Reading several reports over the past quarter illustrates that many pundits have miss-timed the market. This is due to several new inputs not seen in past markets or recoveries. This...
Lately, there has been many business reviews and discussion on the “war on waste”. The latest is a newsletter from the Las Vegas Lean Institute. Displaying the principles of war from the German general Major General Karl Von Clausewitz extends our “LEAN EYES” far beyond the work place. I thought it would be a good exercise to review all 10 principles to see the correlations with Lean Six Sigma.
First Principle: Objective, Direct all efforts toward a clearly defined, decisive and attainable objective
LEAN SIX SIGMA TEACHING POINT: This sure sounds like the beginning steps for the business case in the Define stage for a black belt project using DMAIC methodology. Establishing your goal and identifying the problem statement is critical. Not only will we need to describe the objective to our sponsor but also other team members to establish and maintain the project’s focus.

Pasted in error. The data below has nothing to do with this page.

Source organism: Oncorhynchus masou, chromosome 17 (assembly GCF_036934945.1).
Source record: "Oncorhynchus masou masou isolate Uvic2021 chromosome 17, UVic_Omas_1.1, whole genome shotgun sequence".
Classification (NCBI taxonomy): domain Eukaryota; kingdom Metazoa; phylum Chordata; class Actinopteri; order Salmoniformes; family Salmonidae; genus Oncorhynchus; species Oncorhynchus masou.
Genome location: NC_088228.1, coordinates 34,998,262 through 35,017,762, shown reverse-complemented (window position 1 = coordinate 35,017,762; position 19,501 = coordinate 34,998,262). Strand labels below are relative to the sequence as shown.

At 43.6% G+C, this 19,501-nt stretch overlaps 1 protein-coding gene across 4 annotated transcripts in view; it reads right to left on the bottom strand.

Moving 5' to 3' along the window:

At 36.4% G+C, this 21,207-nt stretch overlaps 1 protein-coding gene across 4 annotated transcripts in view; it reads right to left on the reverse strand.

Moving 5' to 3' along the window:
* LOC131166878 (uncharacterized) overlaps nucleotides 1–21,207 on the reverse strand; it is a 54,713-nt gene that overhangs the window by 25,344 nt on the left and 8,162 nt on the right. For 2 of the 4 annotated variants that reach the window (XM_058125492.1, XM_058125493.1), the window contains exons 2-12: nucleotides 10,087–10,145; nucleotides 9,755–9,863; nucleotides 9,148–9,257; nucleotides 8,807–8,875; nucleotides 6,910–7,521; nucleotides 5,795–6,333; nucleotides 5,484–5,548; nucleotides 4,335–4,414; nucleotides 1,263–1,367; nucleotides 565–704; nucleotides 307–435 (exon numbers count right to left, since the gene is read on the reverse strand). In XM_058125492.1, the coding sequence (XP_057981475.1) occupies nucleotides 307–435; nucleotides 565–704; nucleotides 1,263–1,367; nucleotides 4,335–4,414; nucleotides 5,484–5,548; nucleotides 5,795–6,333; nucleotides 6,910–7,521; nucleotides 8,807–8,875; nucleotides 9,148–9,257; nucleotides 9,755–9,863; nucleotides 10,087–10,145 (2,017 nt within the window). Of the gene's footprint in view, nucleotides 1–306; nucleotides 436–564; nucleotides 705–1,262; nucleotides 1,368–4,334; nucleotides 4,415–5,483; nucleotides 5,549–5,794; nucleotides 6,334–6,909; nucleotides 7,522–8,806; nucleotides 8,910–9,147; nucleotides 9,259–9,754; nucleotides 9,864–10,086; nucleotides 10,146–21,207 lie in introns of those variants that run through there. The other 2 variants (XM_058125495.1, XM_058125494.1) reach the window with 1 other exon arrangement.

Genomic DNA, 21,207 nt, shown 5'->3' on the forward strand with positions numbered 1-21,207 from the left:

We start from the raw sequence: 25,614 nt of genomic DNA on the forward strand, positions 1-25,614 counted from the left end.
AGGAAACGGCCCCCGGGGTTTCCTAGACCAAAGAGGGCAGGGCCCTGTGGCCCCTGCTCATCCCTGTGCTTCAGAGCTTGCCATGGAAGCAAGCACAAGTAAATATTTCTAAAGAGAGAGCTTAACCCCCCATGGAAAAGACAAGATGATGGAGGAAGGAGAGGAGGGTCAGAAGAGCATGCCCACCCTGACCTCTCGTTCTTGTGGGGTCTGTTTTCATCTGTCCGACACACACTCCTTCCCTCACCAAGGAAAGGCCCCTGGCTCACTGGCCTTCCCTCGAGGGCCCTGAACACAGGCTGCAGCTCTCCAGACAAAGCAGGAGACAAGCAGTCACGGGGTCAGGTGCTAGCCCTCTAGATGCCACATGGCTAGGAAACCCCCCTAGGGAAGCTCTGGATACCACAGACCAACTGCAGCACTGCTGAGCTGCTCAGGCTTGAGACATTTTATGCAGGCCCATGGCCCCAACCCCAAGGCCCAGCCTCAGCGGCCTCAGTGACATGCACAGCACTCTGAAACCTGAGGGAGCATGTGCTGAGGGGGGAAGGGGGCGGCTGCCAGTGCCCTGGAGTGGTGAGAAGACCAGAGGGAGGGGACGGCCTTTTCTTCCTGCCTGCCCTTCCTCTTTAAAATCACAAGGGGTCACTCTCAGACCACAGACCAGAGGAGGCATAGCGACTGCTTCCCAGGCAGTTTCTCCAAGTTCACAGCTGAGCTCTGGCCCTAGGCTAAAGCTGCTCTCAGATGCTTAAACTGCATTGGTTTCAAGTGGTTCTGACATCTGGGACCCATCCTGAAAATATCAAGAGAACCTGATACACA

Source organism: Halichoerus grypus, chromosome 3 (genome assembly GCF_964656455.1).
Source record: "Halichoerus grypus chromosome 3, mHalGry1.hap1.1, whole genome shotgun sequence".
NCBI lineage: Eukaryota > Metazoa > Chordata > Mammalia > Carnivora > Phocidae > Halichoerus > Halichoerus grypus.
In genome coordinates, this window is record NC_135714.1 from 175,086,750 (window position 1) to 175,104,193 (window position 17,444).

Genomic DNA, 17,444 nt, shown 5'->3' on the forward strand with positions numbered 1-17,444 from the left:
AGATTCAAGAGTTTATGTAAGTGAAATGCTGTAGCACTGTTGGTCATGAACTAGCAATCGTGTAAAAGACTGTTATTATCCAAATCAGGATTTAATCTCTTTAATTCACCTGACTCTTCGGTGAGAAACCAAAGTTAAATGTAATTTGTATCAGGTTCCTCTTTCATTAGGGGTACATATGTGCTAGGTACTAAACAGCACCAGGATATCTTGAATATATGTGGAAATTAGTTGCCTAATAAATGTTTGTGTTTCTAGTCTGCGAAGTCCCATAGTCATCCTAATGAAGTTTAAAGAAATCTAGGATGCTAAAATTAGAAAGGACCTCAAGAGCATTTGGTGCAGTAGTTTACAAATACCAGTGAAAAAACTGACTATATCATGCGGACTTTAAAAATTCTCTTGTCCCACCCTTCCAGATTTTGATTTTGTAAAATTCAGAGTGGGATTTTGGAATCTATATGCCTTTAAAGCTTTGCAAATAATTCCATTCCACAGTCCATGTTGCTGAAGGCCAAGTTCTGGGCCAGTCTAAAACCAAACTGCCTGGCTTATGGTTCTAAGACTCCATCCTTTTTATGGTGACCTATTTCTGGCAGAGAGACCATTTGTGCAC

Remember that the objective and problem statement requires the following:
- Important to the customer (Voice of the Customer)
- Important to the business (Voice of the Business)
- Reasonably be expected to be improved using Lean Six Sigma DMAIC methodologies
- Validate financial benefits / impact of the problem, such as the Critical-to-Quality expectations
Just as in war, if the objective/problem is not well defined, the battle or project is in jeopardy of failure. This is why there are many books and tools at our disposal to attack this issue and get it right the first time. One of the ways I try to improve this process to practice writing problem statements for all projects and issues to resolve. The idea is the power of the learning curve; that the 100th time you write a problem statement will be better than the 5th time you wrote a problem statement. I’ve found by changing the “battlefield’ one can take a disadvantage and turn it into an advantage. Such is the case for the problem statement and objective. Hope this helps you in your Lean Journey.
Gary Kapanowski – Lean Six Sigma Master Black Belt – Excelsior
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